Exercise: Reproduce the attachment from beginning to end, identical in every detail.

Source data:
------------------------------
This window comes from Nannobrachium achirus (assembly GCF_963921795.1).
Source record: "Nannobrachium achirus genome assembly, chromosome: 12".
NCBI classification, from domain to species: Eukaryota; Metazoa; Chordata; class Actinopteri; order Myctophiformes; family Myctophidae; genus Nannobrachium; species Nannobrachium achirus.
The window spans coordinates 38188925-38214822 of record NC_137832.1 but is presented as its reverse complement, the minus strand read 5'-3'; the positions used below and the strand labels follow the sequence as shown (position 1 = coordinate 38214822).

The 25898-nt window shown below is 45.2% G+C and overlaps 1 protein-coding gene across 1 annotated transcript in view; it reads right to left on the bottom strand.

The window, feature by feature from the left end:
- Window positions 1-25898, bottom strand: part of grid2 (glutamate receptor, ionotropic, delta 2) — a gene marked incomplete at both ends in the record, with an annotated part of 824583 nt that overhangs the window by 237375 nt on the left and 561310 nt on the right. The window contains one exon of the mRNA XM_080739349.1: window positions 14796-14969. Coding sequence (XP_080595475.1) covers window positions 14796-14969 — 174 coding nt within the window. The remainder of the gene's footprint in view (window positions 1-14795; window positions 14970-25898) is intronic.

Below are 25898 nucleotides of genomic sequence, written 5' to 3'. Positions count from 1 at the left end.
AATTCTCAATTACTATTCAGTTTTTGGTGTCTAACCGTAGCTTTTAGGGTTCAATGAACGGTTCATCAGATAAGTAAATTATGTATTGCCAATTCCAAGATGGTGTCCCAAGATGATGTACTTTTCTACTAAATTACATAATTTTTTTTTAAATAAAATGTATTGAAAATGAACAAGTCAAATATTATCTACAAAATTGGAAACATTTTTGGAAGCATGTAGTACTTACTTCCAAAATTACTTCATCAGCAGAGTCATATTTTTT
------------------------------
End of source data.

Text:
This window comes from Nannobrachium achirus (assembly GCF_963921795.1).
Source record: "Nannobrachium achirus genome assembly, chromosome: 12".
NCBI classification, from domain to species: Eukaryota; Metazoa; Chordata; class Actinopteri; order Myctophiformes; family Myctophidae; genus Nannobrachium; species Nannobrachium achirus.
The window spans coordinates 38188925-38214822 of record NC_137832.1 but is presented as its reverse complement, the minus strand read 5'-3'; the positions used below and the strand labels follow the sequence as shown (position 1 = coordinate 38214822).

The 25898-nt window shown below is 45.2% G+C and overlaps 1 protein-coding gene across 1 annotated transcript in view; it reads right to left on the bottom strand.

The window, feature by feature from the left end:
- Window positions 1-25898, bottom strand: part of grid2 (glutamate receptor, ionotropic, delta 2) — a gene marked incomplete at both ends in the record, with an annotated part of 824583 nt that overhangs the window by 237375 nt on the left and 561310 nt on the right. The window contains one exon of the mRNA XM_080739349.1: window positions 14796-14969. Coding sequence (XP_080595475.1) covers window positions 14796-14969 — 174 coding nt within the window. The remainder of the gene's footprint in view (window positions 1-14795; window positions 14970-25898) is intronic.

Below are 25898 nucleotides of genomic sequence, written 5' to 3'. Positions count from 1 at the left end.
AATTCTCAATTACTATTCAGTTTTTGGTGTCTAACCGTAGCTTTTAGGGTTCAATGAACGGTTCATCAGATAAGTAAATTATGTATTGCCAATTCCAAGATGGTGTCCCAAGATGATGTACTTTTCTACTAAATTACATAATTTTTTTTTAAATAAAATGTATTGAAAATGAACAAGTCAAATATTATCTACAAAATTGGAAACATTTTTGGAAGCATGTAGTACTTACTTCCAAAATTACTTCATCAGCAGAGTCATATTTTTT